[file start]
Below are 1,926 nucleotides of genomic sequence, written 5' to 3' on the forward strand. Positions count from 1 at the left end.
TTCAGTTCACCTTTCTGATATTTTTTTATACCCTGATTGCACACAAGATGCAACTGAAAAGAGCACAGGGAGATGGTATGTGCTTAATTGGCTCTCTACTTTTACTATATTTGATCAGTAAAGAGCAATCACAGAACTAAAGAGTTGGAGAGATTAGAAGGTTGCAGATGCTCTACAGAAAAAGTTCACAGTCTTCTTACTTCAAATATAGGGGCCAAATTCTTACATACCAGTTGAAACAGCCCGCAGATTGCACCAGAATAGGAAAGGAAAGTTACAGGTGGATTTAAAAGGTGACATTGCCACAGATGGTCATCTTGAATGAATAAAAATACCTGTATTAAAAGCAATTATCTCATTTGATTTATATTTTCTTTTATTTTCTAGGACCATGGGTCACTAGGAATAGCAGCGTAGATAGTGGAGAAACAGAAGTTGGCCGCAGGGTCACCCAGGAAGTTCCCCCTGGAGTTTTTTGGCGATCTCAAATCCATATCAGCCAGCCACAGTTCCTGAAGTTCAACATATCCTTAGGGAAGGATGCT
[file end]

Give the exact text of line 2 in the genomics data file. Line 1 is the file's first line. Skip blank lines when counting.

TTCAGTTCACCTTTCTGATATTTTTTTATACCCTGATTGCACACAAGATGCAACTGAAAAGAGCACAGGGAGATGGTATGTGCTTAATTGGCTCTCTACTTTTACTATATTTGATCAGTAAAGAGCAATCACAGAACTAAAGAGTTGGAGAGATTAGAAGGTTGCAGATGCTCTACAGAAAAAGTTCACAGTCTTCTTACTTCAAATATAGGGGCCAAATTCTTACATACCAGTTGAAACAGCCCGCAGATTGCACCAGAATAGGAAAGGAAAGTTACAGGTGGATTTAAAAGGTGACATTGCCACAGATGGTCATCTTGAATGAATAAAAATACCTGTATTAAAAGCAATTATCTCATTTGATTTATATTTTCTTTTATTTTCTAGGACCATGGGTCACTAGGAATAGCAGCGTAGATAGTGGAGAAACAGAAGTTGGCCGCAGGGTCACCCAGGAAGTTCCCCCTGGAGTTTTTTGGCGATCTCAAATCCATATCAGCCAGCCACAGTTCCTGAAGTTCAACATATCCTTAGGGAAGGATGCT